In the recent decision of Tartell v South Florida Sinus and Allergy Center et al (11th Circuit 2015)(Available Here), the Court reversed the district court’s decision in favor of Dr. Paul Tartell. This case stemmed from an apparent aggrieved set of doctors (Dr. Paul Tartell and Dr. Lee Mandel) who practiced together for 13 years. Dr. Tartell alleges, that shortly after the business relationship ended, that Dr. Mandel registered six domain names with different variations of Dr. Tartell’s name, which included redirecting those domain names to Mandel’s new practice website and the purchase of Google Adwords in connection with Dr Tartell’s name. As a result, Dr. Tartell sued for cybersquatting 15 U.S.C. 1125(d), false designation of origin and unfair competition. The day after the lawsuit was filed, Dr Mandel cancelled the domain registrations. Interestingly the 11th Circuit echoed and reiterated that the lower court recognized the apparent ridiculousness of the parties. “But as the district court aptly described, ‘this action continued all the way through [a four-day bench] trial because Dr. Mandel refused to take responsibility for his antics while Dr. Tartell sought a statutory windfall for a short-lived and largely pointless deceit.’” The District Court entered judgment in favor of Dr. Tartell, of $1,000 statutory damages for each claim of cybersquatting.
The Court focused its decision on whether Dr. Tartell adequately proved that his name acquired secondary meaning. The Court found that the District Court made no specific findings as to the factors that should be considered in whether a mark has acquired secondary meaning. Specifically, the Court focused on the Conagra, Inc. v. Singleton, 743 F.2d 1508,(11th Cir. 1984) factors to determine if circumstantial evidence could esatblish that a mark acquired secondary meaning. Those factors include: (1) the length and nature of the name’s use, (2) the nature and extent of advertising and promotion of the name, (3) the efforts of the proprietor to promote a conscious connection between the name and the business, and (4) the degree of actual recognition by the public that the name designates the proprietor’s product or service.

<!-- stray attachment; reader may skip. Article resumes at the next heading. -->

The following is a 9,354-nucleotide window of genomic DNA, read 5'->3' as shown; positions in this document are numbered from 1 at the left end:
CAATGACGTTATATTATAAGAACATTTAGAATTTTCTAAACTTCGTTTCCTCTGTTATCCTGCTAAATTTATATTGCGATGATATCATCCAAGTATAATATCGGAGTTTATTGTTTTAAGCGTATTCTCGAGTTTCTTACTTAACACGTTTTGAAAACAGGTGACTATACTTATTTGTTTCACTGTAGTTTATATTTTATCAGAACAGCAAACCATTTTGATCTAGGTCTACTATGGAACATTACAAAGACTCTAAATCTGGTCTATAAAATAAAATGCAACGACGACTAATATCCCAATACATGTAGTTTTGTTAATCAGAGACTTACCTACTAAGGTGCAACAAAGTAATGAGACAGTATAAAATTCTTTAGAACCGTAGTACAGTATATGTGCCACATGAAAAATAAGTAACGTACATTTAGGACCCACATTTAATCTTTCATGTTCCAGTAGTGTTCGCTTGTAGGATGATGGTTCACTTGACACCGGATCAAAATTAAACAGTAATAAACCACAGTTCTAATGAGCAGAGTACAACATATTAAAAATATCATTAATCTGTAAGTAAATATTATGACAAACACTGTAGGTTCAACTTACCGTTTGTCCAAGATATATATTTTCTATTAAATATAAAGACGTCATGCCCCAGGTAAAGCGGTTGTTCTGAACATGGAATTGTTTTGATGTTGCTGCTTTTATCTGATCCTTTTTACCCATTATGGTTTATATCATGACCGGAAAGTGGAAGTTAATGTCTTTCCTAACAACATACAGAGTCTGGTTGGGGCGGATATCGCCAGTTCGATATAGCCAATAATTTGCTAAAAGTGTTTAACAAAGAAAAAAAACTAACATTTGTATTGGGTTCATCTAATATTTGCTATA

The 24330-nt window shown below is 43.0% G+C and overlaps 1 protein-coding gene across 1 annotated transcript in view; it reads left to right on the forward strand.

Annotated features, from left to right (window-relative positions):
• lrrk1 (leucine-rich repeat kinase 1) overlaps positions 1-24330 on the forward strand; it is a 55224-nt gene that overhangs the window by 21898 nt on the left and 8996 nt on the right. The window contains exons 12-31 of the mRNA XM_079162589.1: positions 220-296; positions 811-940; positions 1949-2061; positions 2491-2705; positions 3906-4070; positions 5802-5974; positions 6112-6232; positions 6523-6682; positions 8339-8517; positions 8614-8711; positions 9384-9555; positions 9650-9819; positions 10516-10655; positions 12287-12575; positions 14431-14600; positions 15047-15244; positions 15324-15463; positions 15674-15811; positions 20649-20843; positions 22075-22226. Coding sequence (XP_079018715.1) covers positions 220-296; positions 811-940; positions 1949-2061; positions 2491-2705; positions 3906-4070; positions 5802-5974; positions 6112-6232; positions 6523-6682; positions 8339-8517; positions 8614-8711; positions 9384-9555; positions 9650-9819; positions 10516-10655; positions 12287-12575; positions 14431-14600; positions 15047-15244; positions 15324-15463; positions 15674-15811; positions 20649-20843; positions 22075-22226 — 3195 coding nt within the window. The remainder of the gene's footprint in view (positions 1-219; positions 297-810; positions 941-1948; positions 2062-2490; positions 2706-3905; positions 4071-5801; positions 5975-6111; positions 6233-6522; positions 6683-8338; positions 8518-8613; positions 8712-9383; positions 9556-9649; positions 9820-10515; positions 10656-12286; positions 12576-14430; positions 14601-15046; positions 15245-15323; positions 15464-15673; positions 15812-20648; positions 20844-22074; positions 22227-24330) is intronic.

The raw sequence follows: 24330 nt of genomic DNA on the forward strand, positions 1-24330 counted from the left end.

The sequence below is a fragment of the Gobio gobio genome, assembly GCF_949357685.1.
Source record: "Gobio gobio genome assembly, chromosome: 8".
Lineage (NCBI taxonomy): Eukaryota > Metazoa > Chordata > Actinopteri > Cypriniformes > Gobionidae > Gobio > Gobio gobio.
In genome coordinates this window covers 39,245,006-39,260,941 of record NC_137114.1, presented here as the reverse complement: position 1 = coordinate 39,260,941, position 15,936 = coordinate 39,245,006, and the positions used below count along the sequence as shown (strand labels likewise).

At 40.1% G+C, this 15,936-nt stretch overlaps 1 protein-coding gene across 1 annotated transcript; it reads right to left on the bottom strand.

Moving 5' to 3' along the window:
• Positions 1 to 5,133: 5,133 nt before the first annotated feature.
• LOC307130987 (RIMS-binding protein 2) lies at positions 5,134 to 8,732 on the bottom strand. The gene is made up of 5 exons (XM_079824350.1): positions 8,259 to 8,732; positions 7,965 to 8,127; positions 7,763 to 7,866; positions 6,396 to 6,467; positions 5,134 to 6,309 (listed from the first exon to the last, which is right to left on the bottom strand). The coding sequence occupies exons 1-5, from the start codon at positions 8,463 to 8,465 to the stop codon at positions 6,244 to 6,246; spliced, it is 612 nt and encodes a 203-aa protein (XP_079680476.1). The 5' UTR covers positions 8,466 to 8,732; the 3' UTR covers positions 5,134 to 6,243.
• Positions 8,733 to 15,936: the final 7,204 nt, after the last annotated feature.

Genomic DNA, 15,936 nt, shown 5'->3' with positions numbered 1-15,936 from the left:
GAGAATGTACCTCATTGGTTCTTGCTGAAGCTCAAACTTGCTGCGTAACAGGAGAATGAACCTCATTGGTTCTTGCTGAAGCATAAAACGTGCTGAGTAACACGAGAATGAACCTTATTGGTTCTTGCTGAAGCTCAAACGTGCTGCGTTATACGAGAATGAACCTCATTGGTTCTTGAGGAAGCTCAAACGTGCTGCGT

Ultimately, the Court found that the lower court erred in finding that Dr. Tartell name had acquired secondary meaning. “Because Dr. Tartell offered no consumer surveys, he had to rely on circumstantial evidence to prove that his name had acquired secondary meaning. Although Dr. Tartell produced some evidence relevant to the Conagra factors, he failed to produce any substantial evidence of what his name ‘denotes to the consumer.’” The Court explained that evidence of Dr. Tartell’s reputation amongst his peers was not relevant for secondary meaning amongst consumers. The Court focused on the fourth Conagra factor, namely the degree of actual recognition by the public. “The only evidence related to this factor was Dr. Tartell’s self-serving testimony that some patients told him that they selected him because of his articles and that ‘everybody that [went to the Bank Atlantic Center] knew that [he was] the voice doctor.’ But Dr. Tartell’s ‘generalized self-serving statements as to [his] reputation . . . add no material evidence . . . that is relevant to the secondary-meaning inquiry…’”
The Court reversed the lower court decision and found judgment in favor of Dr. Mandel.